Tibor R. Machan
My favorite place to live in America is California. But don’t get me wrong–one size does not fit all. And how wonderful that is, that people differ so much that they could be quite happy living in very different places, some in Miami, some in Houston, some in Cleveland, and some in the San Francisco Bay area. I love this since it helps to confirm my individualist position about human social life.
On a recent visit to Portugal, near Lisbon and right off the Atlantic Coast, I rediscovered that country after having been away from it for 40 years. And it comes across very different now from what it was back then. Most surprisingly it comes across to me like, well, California. Not only is its coastal weather relatively mild anddry but the place is teeming with attractive neighborhoods–not to mention notable history–of all kinds.
Most noticeably, for someone just there for a few days, is how polished is Portugal’s infrastructure. The roads are spic and span; everything is squeaky clean; trains run on time, more or less, and so forth and so on. All in all Portugal looked to me well cared for, again kind of like much of California. (To know what I mean, one needs to check out the hundreds of California junior and community colleges, most of which are built like architectural wonders.)
And, sadly, Portugal and California share something else that’s not to be lost sight of: they are utterly broke and in deep, deep debt. Children and grandchildren in both lands are at this point on the hook for billions to pay back or must ready themselves for defaulting on the debt and having their credit rating destroyed. Unless some angel shows up to rescue these admittedly attractive, appealing communities, their populations are knee deep in trouble. Businesses will flee and are already doing so in droves.
Countries, communities of all sorts, have gotten themselves into this mess by politicians promising the sky to everyone and making good on their promises by way of phantom resources. We know about this from many of our own experiences andthose of our friends and neighbors. (I am no exception at all, what with having refinanced my home several times so as to fulfill the dreams of some of the members of my family and then ending up “upside down,” so much so that the notion that I might retire some day simply cannot be entertained–I will have to die “in office.”)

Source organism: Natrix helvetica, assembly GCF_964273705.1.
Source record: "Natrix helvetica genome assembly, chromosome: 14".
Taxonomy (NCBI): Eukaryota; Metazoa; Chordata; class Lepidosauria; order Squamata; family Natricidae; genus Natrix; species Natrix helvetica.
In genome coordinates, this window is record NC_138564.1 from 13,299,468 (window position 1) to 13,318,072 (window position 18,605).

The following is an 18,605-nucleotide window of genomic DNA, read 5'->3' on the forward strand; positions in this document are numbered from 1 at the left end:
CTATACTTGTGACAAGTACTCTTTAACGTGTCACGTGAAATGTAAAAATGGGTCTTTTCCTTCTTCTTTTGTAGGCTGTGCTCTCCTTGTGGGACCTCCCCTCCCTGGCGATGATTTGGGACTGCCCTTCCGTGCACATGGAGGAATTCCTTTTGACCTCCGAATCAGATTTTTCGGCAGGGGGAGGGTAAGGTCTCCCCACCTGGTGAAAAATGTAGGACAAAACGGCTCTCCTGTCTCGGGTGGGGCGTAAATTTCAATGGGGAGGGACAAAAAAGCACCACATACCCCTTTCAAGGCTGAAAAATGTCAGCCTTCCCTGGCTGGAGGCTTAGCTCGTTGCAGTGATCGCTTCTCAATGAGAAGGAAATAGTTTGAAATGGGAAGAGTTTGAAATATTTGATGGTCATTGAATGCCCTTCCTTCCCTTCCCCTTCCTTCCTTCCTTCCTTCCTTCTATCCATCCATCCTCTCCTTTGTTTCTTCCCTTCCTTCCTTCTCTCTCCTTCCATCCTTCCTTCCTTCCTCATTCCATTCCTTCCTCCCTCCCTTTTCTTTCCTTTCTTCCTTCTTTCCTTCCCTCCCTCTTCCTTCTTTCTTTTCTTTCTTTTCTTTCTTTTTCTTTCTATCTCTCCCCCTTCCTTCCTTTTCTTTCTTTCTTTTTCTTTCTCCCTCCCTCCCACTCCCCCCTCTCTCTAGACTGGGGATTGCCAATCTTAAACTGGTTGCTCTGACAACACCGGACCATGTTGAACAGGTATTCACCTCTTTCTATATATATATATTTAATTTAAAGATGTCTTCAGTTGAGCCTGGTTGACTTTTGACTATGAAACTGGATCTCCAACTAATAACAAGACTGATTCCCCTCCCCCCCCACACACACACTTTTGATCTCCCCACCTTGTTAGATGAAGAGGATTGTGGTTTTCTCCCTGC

In the past the dire predictions of sensible economists could be met by reminding them that people tend to edge up to the brink of economic disaster but then start to contain themselves radically enough so as to avoid plummeting to ruin. But while this holds reasonably surely in most people’s private lives, public finance follows different patterns. The tragedy of the commons kicks in and instead of seriously changing from irrational enthusiasm toward caution prudence, public officials–politicians, their cheerleaders, bureaucrats and the rest–get caught up in the spirit of the ponzi scheme, trying to escape the burden of intolerable debt by way of dumping it on someone else, some other institutions, hoping this will avoid having to face the music at any time.
But it seems this scheme just has run its course in most welfare states, and near andfar off future generations will have to suffer. I do not see a way out unless the citizenry of these countries and communities assumes, voluntarily, a hard line stance in favor of austerity. Is that likely? I do not sell people short and very often they do get it right in a pinch but it could also turn out that the financially failed states such as California and Portugal–and a whole lot of others–will have to undergo some very hard times and perhaps the rule of some dictator who will distribute the burdens according to his or her lights, never mind fairness or justice.